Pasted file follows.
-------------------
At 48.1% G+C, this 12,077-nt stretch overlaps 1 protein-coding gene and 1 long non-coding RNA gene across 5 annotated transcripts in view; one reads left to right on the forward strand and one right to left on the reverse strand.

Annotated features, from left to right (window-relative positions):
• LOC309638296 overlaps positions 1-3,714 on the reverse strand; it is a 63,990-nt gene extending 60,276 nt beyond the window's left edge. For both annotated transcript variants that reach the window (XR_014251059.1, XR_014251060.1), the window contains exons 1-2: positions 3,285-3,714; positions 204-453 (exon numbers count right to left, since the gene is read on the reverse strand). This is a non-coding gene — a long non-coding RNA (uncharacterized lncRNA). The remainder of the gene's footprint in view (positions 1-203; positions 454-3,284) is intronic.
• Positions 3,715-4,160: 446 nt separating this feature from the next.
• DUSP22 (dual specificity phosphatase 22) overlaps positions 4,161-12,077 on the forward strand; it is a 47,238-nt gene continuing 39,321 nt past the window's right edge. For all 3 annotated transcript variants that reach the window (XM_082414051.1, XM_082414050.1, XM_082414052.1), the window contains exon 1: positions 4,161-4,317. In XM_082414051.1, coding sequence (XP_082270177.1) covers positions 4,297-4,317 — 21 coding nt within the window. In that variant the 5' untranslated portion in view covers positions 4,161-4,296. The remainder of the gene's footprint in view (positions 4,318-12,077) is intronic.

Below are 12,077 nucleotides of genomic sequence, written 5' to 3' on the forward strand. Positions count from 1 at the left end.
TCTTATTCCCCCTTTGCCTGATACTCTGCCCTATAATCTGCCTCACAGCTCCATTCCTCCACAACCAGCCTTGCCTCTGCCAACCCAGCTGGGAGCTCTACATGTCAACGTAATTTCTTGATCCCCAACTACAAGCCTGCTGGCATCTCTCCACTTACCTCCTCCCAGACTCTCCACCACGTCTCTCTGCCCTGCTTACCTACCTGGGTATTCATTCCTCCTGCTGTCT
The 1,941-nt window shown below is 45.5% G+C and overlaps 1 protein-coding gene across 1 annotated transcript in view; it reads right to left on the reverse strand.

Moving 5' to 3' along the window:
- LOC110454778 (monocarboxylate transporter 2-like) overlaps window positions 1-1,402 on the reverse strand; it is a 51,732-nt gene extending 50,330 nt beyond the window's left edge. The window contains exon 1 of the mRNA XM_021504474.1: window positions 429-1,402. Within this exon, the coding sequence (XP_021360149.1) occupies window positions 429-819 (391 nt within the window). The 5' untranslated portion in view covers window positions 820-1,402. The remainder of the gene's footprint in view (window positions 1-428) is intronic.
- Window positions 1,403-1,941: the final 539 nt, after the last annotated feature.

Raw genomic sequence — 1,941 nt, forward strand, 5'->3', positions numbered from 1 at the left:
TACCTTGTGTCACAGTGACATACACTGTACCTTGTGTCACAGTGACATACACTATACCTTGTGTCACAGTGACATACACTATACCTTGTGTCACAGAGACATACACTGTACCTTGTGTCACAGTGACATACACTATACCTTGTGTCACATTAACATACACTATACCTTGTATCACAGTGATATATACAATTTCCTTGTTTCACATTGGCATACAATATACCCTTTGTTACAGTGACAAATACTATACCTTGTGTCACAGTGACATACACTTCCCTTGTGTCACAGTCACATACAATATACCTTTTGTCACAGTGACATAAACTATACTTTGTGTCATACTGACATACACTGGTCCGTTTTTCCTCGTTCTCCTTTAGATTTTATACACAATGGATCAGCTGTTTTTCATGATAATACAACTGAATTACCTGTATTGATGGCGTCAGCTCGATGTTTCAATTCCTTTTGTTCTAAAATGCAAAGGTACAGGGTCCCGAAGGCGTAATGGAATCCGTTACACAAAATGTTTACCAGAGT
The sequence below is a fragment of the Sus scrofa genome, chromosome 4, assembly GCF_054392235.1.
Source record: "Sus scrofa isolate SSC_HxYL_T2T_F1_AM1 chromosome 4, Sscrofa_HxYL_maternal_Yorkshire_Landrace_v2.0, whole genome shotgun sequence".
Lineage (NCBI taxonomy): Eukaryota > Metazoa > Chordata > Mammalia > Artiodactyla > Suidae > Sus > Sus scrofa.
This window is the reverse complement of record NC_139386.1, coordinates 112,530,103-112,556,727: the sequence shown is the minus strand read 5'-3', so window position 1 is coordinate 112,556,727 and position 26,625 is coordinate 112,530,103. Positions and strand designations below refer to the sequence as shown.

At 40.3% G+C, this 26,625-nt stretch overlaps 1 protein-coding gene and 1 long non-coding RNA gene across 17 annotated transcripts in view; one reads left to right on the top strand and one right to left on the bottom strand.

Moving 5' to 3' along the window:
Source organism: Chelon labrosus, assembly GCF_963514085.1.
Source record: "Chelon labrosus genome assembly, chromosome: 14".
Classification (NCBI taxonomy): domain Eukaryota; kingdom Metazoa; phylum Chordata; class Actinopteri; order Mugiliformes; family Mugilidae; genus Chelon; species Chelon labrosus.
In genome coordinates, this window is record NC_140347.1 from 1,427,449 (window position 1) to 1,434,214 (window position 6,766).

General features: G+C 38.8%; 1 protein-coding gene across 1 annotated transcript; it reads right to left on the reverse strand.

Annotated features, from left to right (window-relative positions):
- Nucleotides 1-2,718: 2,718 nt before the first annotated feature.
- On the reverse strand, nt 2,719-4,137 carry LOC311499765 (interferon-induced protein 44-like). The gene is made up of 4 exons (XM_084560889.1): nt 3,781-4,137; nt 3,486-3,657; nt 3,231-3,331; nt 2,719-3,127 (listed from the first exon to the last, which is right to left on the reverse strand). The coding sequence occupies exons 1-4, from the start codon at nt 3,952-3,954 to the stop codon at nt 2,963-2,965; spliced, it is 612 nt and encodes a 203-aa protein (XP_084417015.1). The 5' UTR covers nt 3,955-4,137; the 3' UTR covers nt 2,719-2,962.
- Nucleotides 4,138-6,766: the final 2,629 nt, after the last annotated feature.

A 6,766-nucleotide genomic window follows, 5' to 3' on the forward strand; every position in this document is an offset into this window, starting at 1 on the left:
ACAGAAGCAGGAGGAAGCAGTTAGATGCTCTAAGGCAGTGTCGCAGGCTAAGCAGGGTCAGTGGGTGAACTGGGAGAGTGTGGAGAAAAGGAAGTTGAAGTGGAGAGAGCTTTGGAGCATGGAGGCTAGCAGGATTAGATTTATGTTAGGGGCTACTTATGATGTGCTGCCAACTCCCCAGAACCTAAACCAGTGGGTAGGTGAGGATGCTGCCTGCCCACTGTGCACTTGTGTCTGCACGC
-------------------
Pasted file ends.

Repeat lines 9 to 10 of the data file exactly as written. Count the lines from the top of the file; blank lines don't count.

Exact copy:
Moving 5' to 3' along the window:
- LOC110454778 (monocarboxylate transporter 2-like) overlaps window positions 1-1,402 on the reverse strand; it is a 51,732-nt gene extending 50,330 nt beyond the window's left edge. The window contains exon 1 of the mRNA XM_021504474.1: window positions 429-1,402. Within this exon, the coding sequence (XP_021360149.1) occupies window positions 429-819 (391 nt within the window). The 5' untranslated portion in view covers window positions 820-1,402. The remainder of the gene's footprint in view (window positions 1-428) is intronic.